Do you watch wrestling to sagely nod at a solid performance, stroke your chin, and say "That was a really tidy performance worked between two professionals who know how to preserve their body"?
Yes in the case of Bret Hart, obviously, but with Randy Orton, not so much.
You don't watch professional wrestling to detachedly analyse a Baron Corbin performance and award it praise because he successfully bores the audience. Well, you do if you're a mutant. You watch professional wrestling for the exhilaration. For the sh*t that makes you pump that fist. For the motherf*cking dopamine rush.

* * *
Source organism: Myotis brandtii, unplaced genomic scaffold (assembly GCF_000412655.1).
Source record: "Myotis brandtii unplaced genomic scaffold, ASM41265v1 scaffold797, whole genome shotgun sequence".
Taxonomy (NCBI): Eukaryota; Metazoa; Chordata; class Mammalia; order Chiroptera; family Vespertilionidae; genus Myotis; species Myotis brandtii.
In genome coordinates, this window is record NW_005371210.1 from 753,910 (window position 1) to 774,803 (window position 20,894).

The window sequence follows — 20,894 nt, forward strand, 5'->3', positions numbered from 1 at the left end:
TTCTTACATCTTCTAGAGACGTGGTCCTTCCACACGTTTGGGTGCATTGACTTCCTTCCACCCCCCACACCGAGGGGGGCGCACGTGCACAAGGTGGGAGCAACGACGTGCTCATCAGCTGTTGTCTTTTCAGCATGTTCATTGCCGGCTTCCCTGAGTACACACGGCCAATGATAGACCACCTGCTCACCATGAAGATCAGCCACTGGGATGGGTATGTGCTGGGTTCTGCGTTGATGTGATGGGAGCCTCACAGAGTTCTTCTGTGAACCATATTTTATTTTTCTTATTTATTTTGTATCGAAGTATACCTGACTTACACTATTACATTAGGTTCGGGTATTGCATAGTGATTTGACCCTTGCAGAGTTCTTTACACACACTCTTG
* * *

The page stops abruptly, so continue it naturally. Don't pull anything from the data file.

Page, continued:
Hiroshi Tanahashi is a genius because he works in a slow rhythm before gradually cranking the pace and unleashing his amazing, perfectly-timed high spots. The awesome surge of a Tanahashi classic means so much more because the graduating intensity feels more like the will to win than the need to pop a crowd. Not that there's anything wrong with that, inherently. Awesome athletic specimens doing cool sh*t is cool. Agreeing with Bruce Prichard isn't.
Slow can be good, if it informs the electricity to come. Randy Orton, not so much.